Neil Conway <neilc(at)samurai(dot)com> writes:
> Per recent discussion on -hackers, we should sometimes try to reorder
> the columns of the grouping clause to avoid redundant sorts. The
> optimizer is not currently capable of doing this, so this patch
> implements a simple hack in the analysis phase (transformGroupClause):
> if any subset of the GROUP BY clause matches a prefix of the ORDER BY
> list, that prefix is moved to the front of the GROUP BY clause.
I find this patch a tad inelegant. It seems like a confusing way to
think about the problem, and it also means that the routine is
effectively matching the sort clause and group clause twice --- once
in the code you added and once in the existing code.
The idea that I had about how the revised routine should work is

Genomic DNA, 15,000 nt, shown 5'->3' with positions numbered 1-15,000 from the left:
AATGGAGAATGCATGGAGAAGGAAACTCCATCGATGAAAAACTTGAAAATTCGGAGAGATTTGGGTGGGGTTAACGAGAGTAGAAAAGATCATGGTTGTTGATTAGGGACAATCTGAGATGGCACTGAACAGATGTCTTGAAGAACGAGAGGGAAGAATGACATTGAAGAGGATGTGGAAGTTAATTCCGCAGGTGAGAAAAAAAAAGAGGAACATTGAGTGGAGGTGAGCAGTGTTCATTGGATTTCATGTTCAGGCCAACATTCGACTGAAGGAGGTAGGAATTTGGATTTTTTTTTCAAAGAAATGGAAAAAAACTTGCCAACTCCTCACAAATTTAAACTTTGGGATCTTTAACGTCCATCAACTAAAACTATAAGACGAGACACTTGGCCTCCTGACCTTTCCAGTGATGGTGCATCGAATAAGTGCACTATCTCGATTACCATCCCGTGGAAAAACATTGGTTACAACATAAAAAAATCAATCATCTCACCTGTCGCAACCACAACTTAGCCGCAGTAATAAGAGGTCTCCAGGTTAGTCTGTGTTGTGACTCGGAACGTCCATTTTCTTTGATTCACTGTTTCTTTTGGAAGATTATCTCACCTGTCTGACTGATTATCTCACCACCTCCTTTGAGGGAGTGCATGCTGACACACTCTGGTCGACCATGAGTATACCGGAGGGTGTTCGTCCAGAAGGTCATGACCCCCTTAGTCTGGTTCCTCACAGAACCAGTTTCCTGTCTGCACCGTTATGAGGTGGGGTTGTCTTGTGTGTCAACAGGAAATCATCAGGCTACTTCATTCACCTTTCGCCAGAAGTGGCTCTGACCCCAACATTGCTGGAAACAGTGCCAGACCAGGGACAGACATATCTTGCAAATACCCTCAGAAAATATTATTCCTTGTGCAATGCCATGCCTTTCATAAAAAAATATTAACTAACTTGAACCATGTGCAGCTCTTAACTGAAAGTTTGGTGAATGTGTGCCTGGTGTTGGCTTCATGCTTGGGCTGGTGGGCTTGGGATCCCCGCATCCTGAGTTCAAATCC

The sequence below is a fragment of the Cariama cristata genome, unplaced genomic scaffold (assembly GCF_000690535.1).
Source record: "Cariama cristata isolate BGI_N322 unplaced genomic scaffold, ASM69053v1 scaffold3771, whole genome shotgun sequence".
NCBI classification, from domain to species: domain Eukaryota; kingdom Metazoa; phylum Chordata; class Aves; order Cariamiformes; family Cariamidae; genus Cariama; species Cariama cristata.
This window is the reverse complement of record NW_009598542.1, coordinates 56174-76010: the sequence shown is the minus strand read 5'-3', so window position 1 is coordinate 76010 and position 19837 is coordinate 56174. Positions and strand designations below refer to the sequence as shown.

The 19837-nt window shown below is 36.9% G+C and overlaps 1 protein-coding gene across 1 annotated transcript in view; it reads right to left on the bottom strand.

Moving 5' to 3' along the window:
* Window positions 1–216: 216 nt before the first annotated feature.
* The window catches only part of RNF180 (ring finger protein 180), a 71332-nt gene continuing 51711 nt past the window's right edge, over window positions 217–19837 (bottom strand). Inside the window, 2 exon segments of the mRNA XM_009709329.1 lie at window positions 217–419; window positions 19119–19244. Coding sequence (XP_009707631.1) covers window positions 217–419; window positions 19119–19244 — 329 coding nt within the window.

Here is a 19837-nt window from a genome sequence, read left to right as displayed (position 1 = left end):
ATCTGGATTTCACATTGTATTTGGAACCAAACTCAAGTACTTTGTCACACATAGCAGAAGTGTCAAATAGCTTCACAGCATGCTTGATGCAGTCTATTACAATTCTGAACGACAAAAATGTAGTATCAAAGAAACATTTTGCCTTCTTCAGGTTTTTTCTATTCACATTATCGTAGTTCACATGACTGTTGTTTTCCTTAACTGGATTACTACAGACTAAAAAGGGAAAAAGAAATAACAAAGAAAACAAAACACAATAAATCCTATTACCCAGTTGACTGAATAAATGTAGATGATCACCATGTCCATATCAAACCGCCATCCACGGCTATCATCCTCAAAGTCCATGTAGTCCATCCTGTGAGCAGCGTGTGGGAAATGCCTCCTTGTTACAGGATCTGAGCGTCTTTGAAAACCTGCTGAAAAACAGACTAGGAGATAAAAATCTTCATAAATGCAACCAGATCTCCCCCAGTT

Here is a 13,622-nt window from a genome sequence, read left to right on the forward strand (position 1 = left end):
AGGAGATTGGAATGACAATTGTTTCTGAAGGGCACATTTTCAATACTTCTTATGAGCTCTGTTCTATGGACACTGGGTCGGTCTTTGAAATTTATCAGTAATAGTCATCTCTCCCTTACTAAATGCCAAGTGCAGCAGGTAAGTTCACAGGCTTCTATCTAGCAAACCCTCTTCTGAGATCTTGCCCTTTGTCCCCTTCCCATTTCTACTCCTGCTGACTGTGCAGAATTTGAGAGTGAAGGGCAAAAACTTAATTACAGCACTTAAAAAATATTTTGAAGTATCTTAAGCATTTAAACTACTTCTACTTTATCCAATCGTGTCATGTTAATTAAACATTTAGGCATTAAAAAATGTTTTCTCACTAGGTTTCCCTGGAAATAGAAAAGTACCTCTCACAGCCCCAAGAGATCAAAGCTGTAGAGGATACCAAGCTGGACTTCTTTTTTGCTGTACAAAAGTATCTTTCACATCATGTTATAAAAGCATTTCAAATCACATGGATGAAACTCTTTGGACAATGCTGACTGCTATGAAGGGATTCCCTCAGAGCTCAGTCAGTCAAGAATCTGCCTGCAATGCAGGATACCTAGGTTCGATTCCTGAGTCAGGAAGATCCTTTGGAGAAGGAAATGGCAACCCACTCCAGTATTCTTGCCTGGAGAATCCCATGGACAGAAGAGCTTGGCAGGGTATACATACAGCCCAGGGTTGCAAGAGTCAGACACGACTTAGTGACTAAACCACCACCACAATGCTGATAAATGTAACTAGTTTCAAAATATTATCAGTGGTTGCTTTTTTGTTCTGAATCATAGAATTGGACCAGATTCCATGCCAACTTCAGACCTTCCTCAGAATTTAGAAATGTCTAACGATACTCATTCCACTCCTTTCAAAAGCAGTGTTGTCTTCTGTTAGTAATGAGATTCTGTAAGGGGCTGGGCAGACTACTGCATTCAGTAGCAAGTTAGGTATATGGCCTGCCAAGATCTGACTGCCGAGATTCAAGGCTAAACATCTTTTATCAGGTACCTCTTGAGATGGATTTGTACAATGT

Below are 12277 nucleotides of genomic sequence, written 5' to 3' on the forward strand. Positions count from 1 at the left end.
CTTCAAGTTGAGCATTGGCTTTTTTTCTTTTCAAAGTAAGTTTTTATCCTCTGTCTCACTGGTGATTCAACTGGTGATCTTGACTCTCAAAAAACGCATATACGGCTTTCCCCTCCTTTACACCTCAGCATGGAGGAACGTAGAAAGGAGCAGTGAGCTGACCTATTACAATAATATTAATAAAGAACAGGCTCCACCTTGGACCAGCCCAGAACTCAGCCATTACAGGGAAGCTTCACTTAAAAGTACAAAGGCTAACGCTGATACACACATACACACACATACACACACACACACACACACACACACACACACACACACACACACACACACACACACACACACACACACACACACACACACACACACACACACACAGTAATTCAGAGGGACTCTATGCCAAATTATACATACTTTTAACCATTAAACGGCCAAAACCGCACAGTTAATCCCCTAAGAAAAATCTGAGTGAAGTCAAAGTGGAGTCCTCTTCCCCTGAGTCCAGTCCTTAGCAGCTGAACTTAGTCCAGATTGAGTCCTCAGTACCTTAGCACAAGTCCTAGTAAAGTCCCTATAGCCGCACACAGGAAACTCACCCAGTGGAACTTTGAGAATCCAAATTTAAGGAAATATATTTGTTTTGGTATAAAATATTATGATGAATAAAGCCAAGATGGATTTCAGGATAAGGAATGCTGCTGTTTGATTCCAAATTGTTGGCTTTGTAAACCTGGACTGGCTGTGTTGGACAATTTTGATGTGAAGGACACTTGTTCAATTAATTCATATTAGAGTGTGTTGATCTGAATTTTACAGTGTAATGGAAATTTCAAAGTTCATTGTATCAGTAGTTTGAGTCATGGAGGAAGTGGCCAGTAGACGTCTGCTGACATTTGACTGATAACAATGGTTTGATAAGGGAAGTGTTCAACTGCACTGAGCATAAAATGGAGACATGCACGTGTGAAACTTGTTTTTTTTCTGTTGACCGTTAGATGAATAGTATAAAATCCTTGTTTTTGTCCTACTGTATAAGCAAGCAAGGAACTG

1. For each ORDER BY item:
1a. Find a matching GROUP BY item.
(Break out of loop if no match.)
1b. Add it to the output list with ORDER BY item's ordering op.
1c. Remove the matched item from the GROUP BY list.
2. For each remaining GROUP BY item:
2a. Add it to output list using default ordering op.
This might require a bit of code duplication from the two "add to output
list" steps, but I think it'd be a lot clearer. You could probably
avoid most of the code duplication by making a preliminary list of
TargetEntrys (findTargetlistEntry and the UNKNOWN->TEXT hack) before
applying the above steps. Or make a subroutine.
regards, tom lane
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